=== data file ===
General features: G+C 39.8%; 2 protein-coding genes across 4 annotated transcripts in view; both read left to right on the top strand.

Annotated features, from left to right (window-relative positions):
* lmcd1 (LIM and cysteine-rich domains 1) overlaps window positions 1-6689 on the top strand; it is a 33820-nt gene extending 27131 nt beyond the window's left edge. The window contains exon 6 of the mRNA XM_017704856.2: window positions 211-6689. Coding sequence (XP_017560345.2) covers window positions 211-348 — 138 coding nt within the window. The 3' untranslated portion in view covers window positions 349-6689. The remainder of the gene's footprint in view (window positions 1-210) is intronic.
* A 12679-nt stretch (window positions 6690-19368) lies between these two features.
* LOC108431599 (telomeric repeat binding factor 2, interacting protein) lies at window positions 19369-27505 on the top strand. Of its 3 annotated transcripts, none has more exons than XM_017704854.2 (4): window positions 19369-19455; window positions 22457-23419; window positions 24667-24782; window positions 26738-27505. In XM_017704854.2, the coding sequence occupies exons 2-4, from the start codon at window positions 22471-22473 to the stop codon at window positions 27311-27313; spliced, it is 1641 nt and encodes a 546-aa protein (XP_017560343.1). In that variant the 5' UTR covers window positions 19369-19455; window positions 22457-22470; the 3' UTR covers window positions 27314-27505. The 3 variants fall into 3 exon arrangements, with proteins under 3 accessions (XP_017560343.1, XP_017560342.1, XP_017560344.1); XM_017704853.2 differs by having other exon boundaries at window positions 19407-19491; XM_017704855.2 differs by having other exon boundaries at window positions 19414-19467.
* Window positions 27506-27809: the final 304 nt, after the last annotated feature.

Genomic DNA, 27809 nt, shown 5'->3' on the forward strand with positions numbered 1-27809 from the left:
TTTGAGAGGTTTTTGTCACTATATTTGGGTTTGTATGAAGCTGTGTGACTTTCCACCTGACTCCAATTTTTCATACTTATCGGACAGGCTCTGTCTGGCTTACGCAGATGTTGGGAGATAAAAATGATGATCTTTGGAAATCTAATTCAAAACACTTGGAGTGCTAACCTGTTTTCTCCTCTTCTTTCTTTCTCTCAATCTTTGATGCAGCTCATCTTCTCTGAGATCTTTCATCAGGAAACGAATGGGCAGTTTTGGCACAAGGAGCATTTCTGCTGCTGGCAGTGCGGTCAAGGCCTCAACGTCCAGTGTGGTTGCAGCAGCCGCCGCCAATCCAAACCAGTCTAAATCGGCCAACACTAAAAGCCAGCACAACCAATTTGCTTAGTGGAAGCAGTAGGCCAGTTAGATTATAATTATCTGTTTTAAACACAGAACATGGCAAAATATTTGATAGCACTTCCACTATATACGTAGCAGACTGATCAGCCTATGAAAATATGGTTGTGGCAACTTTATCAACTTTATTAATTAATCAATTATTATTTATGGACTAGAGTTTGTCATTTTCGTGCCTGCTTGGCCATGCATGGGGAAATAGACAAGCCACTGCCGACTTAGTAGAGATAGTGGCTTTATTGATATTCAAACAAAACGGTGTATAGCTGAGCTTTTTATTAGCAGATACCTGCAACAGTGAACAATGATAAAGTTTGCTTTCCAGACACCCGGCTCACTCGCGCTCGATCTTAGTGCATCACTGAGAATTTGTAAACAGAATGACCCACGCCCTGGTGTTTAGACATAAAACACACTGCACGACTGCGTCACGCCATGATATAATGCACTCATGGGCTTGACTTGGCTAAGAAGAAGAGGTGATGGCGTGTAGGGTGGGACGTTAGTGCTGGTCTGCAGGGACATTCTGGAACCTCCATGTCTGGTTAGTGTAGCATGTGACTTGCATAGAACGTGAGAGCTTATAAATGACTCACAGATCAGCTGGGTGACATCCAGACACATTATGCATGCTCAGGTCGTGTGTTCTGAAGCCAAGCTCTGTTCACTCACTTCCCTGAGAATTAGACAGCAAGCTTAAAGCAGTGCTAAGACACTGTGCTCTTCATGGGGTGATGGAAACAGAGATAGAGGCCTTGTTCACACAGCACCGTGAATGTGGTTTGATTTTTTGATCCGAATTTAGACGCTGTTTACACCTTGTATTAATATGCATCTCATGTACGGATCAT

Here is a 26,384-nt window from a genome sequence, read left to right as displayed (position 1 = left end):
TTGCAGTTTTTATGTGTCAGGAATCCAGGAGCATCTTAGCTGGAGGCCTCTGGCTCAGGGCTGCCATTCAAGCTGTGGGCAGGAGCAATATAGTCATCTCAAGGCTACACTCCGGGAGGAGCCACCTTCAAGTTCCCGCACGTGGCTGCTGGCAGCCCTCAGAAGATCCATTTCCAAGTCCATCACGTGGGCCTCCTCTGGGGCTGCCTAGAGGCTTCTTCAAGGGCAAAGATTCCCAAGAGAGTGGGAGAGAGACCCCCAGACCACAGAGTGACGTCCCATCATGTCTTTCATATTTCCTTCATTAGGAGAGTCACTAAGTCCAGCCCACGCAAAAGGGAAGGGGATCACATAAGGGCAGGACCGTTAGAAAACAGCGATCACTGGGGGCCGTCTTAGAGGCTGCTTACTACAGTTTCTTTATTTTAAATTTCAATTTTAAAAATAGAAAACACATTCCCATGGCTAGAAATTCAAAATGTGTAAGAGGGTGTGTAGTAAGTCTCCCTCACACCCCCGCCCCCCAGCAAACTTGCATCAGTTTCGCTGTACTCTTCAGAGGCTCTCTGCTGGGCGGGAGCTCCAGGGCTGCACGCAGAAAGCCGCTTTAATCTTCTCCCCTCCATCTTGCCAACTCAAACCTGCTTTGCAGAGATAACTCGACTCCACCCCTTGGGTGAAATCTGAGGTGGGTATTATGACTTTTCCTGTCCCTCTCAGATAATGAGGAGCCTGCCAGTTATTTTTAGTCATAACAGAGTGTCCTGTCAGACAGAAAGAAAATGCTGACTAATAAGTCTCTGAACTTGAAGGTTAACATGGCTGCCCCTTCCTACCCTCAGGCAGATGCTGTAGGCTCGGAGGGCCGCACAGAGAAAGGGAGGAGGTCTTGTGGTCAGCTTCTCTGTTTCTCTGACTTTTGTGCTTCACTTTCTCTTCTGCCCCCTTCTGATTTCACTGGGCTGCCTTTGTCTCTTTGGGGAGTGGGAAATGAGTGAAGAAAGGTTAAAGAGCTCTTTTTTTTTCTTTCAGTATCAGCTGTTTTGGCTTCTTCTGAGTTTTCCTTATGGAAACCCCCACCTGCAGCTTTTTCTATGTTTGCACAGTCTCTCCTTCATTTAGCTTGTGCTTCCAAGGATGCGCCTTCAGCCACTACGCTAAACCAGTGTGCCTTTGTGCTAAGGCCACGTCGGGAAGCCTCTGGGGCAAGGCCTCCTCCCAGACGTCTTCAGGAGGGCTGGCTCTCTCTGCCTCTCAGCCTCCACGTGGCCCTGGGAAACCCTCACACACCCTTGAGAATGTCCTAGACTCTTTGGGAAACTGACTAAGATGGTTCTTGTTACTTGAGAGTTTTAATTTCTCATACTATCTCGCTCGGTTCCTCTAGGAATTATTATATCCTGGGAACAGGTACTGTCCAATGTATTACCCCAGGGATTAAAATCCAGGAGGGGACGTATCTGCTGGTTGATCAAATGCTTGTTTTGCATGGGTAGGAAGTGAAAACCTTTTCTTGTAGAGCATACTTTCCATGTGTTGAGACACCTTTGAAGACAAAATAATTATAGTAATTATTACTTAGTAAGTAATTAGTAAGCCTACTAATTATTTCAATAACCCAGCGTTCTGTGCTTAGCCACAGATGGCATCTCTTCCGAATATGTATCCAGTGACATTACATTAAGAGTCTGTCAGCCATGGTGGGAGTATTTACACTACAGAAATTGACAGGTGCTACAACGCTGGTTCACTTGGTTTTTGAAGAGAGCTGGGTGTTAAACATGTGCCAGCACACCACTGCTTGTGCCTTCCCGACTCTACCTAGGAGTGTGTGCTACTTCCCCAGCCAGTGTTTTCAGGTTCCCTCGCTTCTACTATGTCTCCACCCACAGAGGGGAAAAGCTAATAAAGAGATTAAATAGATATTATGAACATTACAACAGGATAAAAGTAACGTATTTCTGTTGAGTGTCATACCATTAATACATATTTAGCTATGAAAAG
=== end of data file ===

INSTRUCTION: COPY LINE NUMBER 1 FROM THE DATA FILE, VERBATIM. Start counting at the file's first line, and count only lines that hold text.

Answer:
General features: G+C 39.8%; 2 protein-coding genes across 4 annotated transcripts in view; both read left to right on the top strand.